Asmitā

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By Swami Harshananda

Sometimes transliterated as: Asmita, AsmitA, Asmitaa


Asmitā literally means ‘sense of “I exist”,’ ‘egoism’.

The Yogasutras of Patañjali (200 B.C.) defines yoga as the suppression of the citta-vṛttis or the modifications of the mind. Among these modifications one group is called ‘kliṣta’ (‘the afflicted’). These ‘kleśas’ or afflictions are again listed as five, of which ‘asmitā’ or egoism is the second.[1] It has been defined as the false identification of the seer or the Self, called dṛkśakti or puruṣa, with the instrument of seeing viz., the buddhi (intellect or mind).[2] When the puruṣa who is really asañga or unattached and free, thus gets identified with the mind, he experiences happiness and misery resulting in bondage. Due to this reason asmitā is called a kleśa, an affliction, which is an obstacle to yoga.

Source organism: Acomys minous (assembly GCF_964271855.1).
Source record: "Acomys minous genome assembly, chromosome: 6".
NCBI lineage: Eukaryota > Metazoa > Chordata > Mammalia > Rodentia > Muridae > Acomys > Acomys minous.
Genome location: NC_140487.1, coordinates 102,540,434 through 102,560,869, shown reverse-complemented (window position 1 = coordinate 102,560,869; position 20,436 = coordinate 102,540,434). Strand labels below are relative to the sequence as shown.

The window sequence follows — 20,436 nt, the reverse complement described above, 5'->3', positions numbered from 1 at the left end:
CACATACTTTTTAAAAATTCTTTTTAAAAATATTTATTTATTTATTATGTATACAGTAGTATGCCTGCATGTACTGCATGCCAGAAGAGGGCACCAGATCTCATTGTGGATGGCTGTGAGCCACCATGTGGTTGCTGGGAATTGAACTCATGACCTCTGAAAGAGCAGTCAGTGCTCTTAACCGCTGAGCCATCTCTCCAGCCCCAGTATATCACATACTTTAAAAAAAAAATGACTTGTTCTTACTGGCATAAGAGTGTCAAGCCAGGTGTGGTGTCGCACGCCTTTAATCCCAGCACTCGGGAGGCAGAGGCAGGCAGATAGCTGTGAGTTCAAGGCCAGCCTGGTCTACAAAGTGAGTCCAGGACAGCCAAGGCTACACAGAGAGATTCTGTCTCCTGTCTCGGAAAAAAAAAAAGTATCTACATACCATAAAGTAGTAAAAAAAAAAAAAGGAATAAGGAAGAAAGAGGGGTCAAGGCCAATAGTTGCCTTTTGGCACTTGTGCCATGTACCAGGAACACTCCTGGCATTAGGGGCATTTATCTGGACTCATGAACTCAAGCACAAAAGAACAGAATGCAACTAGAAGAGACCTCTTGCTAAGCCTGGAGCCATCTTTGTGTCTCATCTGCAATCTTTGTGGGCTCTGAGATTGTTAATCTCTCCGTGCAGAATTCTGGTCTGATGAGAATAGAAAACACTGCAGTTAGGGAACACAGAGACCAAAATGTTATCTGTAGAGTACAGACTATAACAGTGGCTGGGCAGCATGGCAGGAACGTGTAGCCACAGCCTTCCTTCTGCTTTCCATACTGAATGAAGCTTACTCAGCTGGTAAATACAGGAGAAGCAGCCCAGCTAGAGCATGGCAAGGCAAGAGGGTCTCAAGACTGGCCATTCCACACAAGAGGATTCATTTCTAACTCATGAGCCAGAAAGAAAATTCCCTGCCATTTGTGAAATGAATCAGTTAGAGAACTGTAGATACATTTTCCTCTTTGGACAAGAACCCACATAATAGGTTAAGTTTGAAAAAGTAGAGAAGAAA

References

  1. Patañjali 2.3
  2. Patañjali 2.6
  • The Concise Encyclopedia of Hinduism, Swami Harshananda, Ram Krishna Math, Bangalore